Weddings are big business.
According to a survey by The Knot, the average wedding costs more than $35,000.
For the 13,000 U.S.-based brides and grooms who completed the survey, that cost didn’t include the honeymoon.
When my wife and I were married in 2000, we looked for inexpensive options such as the church, flowers and reception location.
Married friends suggested we look at wedding websites to find deals and make plans for the big day. We turned to TheKnot.com, a wedding planning site launched in 1997 with a mission of reducing the anxiety most couples feel about planning weddings.
Back then, there really weren’t many online planning options for couples.
Twenty years later and The Knot still rules the web-based, wedding-planning world. Its success is due in large part to an easy-to-navigate website and simplifying the process.
Some of The Knot’s best features are found in app form.
So, for my family (we have three weddings this year), friends and loyal readers, here are two of my favorite wedding apps: The Knot (https://www.theknot.com/) and Joy (https://withjoy.com/).
The Knot. With information, ideas and advice on everything from wedding cakes and icing flavors to dresses and tuxedos, The Knot has become a clearinghouse for every tiny detail.
Because weddings can be very detail-heavy, The Knot offers checklists for every step, including a robust guest-list manager for planning meals and seating arrangements.
Budgeting is one feature that has received a considerable update on The Knot since the late-1990’s when my wife and I were planning. At over $35,000 a pop, it’s no wonder why budgeting a wedding is such an important step. In fact, it’s one of the first places The Knot suggests couples focus their attention.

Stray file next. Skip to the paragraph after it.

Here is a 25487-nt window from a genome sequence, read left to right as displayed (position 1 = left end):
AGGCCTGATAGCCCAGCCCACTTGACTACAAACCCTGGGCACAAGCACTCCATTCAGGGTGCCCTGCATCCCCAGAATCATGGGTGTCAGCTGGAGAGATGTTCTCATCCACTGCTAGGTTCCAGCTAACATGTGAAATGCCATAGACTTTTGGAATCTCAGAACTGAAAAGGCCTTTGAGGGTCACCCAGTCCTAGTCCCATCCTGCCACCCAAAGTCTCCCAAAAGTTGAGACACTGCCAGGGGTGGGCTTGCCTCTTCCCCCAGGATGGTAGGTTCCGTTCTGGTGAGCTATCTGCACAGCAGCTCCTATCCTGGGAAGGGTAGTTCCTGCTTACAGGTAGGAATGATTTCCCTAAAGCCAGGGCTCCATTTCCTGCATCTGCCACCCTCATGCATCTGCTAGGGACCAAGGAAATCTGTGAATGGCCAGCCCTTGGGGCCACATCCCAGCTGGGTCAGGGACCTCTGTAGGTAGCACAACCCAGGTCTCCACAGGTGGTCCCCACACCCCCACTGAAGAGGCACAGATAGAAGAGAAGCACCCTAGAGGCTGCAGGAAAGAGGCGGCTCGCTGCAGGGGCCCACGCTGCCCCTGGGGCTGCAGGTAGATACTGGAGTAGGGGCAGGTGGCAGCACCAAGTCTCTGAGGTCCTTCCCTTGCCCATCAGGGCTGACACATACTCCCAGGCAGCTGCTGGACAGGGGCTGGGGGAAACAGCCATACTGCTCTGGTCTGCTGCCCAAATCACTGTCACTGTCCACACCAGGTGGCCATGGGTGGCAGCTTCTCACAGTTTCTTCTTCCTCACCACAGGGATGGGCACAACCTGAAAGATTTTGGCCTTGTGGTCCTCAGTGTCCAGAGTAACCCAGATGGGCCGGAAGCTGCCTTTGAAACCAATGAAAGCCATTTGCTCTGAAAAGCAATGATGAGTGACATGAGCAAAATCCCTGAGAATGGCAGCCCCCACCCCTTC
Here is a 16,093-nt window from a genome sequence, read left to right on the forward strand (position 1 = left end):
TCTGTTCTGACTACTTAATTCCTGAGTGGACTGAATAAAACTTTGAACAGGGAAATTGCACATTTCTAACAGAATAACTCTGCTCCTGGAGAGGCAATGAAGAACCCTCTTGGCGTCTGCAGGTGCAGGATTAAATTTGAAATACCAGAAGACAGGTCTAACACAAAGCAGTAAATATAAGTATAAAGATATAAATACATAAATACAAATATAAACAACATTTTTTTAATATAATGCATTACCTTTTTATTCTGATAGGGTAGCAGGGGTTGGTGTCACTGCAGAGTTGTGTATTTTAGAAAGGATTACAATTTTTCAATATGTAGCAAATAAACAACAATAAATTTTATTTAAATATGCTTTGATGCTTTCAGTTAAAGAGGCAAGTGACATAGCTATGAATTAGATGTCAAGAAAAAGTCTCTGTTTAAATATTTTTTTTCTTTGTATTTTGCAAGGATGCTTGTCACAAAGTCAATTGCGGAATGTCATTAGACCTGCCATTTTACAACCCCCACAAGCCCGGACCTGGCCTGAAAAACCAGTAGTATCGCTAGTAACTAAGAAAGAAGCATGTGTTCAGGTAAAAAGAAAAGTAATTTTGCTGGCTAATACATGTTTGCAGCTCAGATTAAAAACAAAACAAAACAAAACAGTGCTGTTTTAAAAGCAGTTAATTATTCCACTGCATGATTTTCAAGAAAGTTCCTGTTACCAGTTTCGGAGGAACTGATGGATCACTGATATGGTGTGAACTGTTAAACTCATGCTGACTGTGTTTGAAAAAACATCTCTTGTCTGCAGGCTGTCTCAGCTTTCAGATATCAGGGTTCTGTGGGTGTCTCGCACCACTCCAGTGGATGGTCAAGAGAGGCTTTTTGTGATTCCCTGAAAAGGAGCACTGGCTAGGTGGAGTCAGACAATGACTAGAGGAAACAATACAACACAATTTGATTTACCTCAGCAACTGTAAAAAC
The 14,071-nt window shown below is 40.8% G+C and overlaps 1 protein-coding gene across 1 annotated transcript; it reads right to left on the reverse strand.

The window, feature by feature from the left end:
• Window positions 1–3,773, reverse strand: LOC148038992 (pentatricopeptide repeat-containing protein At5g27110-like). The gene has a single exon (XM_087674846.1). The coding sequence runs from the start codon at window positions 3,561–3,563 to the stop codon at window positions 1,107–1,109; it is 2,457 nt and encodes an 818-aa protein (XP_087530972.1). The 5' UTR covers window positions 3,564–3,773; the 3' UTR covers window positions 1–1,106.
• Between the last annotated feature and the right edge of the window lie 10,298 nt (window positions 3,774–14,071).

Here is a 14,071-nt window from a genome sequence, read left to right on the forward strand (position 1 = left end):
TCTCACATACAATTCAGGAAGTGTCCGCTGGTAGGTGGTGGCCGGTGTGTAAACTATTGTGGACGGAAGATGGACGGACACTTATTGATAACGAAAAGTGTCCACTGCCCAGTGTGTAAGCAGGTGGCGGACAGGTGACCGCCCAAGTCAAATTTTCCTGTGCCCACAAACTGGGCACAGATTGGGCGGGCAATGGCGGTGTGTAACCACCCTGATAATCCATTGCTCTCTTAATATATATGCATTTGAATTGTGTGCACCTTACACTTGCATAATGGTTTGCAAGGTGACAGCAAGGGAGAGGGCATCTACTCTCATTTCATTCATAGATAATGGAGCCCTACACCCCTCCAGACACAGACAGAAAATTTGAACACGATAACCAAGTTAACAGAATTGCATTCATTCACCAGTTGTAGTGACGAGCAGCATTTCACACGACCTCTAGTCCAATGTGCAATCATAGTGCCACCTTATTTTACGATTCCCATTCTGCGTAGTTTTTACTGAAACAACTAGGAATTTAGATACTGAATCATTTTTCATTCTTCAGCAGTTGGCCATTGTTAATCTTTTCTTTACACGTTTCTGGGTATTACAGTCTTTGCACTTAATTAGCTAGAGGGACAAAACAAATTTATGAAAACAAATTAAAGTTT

Download the app on your Apple- or Android-enabled device and get personalized budget breakdowns based on average wedding costs for things like rings, entertainment and limousine services. If your budget is way below the national average, then The Knot’s free budget tool is a must-have.
Joy. How I wish this app (and smartphones) were around on our wedding day.
My wife and I thought it would be fun to put disposable cameras at each table. What we developed were mostly blurry pictures of smiling friends clearly having a good time.
Thanks to smartphones, we no longer need disposable cameras. But we still need a way for wedding guests to share with us those amazing pictures.
To solve this problem, Joy, a free wedding-planning app available for Apple and Android devices, allows you to collect images from guests and share them with the rest of your guests. It serves as kind of a private social network for connecting friends and family long after the happy day is over.
Have a favorite wedding app? Share it with me at email@example.com and let me know how you used it to plan the big day.
Dr. Adam C. Earnheardt is special assistant to the provost and professor of communication in the department of communication at Youngstown State University in Youngstown, OH, USA where he also directs the graduate program in professional communication. He researches and writes on a variety of topics including communication technologies, relationships, and sports (with an emphasis on fandom). His work has appeared in Mahoning Matters as well as The Vindicator and Tribune-Chronicle newspapers.